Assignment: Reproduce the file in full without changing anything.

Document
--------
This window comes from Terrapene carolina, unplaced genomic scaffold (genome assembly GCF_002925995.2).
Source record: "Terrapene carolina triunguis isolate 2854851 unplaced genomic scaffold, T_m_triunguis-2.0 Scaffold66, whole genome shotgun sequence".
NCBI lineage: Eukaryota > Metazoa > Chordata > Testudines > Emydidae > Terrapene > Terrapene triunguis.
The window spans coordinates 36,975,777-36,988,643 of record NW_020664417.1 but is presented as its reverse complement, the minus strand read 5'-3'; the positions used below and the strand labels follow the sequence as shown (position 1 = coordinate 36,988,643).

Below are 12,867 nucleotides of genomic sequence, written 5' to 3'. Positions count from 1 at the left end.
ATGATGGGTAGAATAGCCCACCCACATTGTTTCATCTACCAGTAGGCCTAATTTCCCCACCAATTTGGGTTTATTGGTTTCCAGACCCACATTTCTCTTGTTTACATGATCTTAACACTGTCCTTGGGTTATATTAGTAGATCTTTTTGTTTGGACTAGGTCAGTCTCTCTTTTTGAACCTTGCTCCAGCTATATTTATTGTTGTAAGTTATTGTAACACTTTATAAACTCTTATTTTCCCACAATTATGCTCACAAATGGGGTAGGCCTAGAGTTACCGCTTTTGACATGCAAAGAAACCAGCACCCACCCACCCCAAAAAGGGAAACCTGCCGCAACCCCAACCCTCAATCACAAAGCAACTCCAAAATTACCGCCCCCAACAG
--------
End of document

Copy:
This window comes from Terrapene carolina, unplaced genomic scaffold (genome assembly GCF_002925995.2).
Source record: "Terrapene carolina triunguis isolate 2854851 unplaced genomic scaffold, T_m_triunguis-2.0 Scaffold66, whole genome shotgun sequence".
NCBI lineage: Eukaryota > Metazoa > Chordata > Testudines > Emydidae > Terrapene > Terrapene triunguis.
The window spans coordinates 36,975,777-36,988,643 of record NW_020664417.1 but is presented as its reverse complement, the minus strand read 5'-3'; the positions used below and the strand labels follow the sequence as shown (position 1 = coordinate 36,988,643).

Below are 12,867 nucleotides of genomic sequence, written 5' to 3'. Positions count from 1 at the left end.
ATGATGGGTAGAATAGCCCACCCACATTGTTTCATCTACCAGTAGGCCTAATTTCCCCACCAATTTGGGTTTATTGGTTTCCAGACCCACATTTCTCTTGTTTACATGATCTTAACACTGTCCTTGGGTTATATTAGTAGATCTTTTTGTTTGGACTAGGTCAGTCTCTCTTTTTGAACCTTGCTCCAGCTATATTTATTGTTGTAAGTTATTGTAACACTTTATAAACTCTTATTTTCCCACAATTATGCTCACAAATGGGGTAGGCCTAGAGTTACCGCTTTTGACATGCAAAGAAACCAGCACCCACCCACCCCAAAAAGGGAAACCTGCCGCAACCCCAACCCTCAATCACAAAGCAACTCCAAAATTACCGCCCCCAACAG